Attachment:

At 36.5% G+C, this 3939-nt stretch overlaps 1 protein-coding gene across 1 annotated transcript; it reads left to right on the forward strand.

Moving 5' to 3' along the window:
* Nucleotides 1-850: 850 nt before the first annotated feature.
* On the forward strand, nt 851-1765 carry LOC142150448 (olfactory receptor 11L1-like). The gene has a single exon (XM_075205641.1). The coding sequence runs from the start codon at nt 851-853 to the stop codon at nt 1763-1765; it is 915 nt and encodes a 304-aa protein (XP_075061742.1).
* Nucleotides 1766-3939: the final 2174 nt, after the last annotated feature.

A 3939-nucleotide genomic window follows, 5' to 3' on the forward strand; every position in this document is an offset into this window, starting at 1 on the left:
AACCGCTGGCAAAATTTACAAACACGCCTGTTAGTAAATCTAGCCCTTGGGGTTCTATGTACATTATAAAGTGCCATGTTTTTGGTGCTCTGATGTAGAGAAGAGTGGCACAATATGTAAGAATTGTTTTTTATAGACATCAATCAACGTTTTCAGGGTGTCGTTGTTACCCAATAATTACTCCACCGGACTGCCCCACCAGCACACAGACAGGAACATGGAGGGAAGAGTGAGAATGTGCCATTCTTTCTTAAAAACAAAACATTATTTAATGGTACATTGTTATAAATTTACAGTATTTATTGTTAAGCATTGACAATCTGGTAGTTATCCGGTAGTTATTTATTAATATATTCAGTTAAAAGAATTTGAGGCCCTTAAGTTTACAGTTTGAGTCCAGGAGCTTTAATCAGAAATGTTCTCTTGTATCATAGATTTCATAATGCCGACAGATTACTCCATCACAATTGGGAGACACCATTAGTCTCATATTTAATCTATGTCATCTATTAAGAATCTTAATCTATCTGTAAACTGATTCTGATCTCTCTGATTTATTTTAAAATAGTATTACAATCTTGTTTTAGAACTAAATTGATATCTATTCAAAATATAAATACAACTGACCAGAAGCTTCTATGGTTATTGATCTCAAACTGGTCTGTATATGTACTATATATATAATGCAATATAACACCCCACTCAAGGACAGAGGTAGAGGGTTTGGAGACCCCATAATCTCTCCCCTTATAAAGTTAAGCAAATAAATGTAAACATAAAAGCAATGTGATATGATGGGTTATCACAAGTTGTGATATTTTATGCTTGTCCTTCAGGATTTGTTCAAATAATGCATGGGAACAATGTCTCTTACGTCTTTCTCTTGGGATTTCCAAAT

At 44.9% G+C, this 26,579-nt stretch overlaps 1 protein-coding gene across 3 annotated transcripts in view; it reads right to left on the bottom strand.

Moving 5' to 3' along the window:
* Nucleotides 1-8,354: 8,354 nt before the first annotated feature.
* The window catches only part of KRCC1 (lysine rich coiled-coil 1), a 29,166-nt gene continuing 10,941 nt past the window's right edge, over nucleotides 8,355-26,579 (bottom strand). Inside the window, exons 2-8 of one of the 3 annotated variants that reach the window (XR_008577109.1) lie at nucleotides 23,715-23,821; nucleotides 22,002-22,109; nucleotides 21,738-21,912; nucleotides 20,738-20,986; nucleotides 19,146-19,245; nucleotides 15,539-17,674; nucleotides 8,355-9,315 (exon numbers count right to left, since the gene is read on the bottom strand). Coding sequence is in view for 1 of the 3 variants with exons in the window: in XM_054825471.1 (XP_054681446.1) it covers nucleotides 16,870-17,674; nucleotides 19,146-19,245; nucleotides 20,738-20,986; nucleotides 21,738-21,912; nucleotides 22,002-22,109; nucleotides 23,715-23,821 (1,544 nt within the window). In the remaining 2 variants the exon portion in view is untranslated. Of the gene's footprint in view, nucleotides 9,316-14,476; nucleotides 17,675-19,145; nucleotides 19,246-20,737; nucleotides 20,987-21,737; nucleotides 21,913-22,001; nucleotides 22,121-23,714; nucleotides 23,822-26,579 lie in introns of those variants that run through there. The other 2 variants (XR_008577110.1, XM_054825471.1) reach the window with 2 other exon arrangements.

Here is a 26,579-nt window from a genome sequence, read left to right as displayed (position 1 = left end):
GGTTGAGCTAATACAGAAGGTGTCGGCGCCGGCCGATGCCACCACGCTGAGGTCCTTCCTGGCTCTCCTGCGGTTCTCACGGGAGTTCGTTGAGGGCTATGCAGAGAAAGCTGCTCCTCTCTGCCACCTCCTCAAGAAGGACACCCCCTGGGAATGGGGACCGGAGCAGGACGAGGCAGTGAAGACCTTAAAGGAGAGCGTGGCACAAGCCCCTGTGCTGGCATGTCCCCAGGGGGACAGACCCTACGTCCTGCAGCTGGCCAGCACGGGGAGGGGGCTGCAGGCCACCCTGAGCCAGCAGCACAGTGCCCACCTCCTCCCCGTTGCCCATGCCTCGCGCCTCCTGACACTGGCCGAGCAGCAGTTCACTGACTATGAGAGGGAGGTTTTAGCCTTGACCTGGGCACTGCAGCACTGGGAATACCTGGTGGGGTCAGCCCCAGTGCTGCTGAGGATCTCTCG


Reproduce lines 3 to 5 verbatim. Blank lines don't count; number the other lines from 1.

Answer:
* Nucleotides 1-850: 850 nt before the first annotated feature.
* On the forward strand, nt 851-1765 carry LOC142150448 (olfactory receptor 11L1-like). The gene has a single exon (XM_075205641.1). The coding sequence runs from the start codon at nt 851-853 to the stop codon at nt 1763-1765; it is 915 nt and encodes a 304-aa protein (XP_075061742.1).
* Nucleotides 1766-3939: the final 2174 nt, after the last annotated feature.